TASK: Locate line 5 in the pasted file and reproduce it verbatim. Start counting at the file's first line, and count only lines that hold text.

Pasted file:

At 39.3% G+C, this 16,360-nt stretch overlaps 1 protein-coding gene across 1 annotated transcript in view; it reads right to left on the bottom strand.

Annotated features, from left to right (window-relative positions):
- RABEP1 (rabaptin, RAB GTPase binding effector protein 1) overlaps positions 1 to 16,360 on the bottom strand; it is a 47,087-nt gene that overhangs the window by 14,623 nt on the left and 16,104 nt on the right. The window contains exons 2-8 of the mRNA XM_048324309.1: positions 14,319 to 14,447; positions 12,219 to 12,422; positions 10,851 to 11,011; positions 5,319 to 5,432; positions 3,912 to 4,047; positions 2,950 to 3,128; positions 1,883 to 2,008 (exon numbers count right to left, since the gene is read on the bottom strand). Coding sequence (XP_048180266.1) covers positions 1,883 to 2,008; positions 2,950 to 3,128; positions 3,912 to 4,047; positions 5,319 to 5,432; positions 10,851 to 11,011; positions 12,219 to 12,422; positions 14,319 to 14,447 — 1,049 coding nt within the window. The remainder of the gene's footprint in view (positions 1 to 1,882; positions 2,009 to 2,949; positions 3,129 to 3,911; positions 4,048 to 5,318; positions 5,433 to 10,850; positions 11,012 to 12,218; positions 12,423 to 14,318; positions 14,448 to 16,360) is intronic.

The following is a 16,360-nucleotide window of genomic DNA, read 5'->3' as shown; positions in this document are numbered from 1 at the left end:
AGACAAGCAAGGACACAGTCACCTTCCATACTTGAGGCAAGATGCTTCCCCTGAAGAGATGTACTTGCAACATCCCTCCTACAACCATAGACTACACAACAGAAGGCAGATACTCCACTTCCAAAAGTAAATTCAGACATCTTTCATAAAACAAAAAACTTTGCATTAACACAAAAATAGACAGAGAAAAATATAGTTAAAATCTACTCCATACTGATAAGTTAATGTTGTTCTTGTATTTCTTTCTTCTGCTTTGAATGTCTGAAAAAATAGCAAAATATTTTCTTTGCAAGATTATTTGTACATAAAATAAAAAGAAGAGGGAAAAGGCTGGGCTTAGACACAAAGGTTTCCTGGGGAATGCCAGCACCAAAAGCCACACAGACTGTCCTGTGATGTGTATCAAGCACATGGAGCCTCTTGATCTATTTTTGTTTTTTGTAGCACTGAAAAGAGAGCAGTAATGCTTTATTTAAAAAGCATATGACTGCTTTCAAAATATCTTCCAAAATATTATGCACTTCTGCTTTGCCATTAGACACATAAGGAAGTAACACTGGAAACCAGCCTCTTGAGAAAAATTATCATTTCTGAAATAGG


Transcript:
AGACAAGCAAGGACACAGTCACCTTCCATACTTGAGGCAAGATGCTTCCCCTGAAGAGATGTACTTGCAACATCCCTCCTACAACCATAGACTACACAACAGAAGGCAGATACTCCACTTCCAAAAGTAAATTCAGACATCTTTCATAAAACAAAAAACTTTGCATTAACACAAAAATAGACAGAGAAAAATATAGTTAAAATCTACTCCATACTGATAAGTTAATGTTGTTCTTGTATTTCTTTCTTCTGCTTTGAATGTCTGAAAAAATAGCAAAATATTTTCTTTGCAAGATTATTTGTACATAAAATAAAAAGAAGAGGGAAAAGGCTGGGCTTAGACACAAAGGTTTCCTGGGGAATGCCAGCACCAAAAGCCACACAGACTGTCCTGTGATGTGTATCAAGCACATGGAGCCTCTTGATCTATTTTTGTTTTTTGTAGCACTGAAAAGAGAGCAGTAATGCTTTATTTAAAAAGCATATGACTGCTTTCAAAATATCTTCCAAAATATTATGCACTTCTGCTTTGCCATTAGACACATAAGGAAGTAACACTGGAAACCAGCCTCTTGAGAAAAATTATCATTTCTGAAATAGG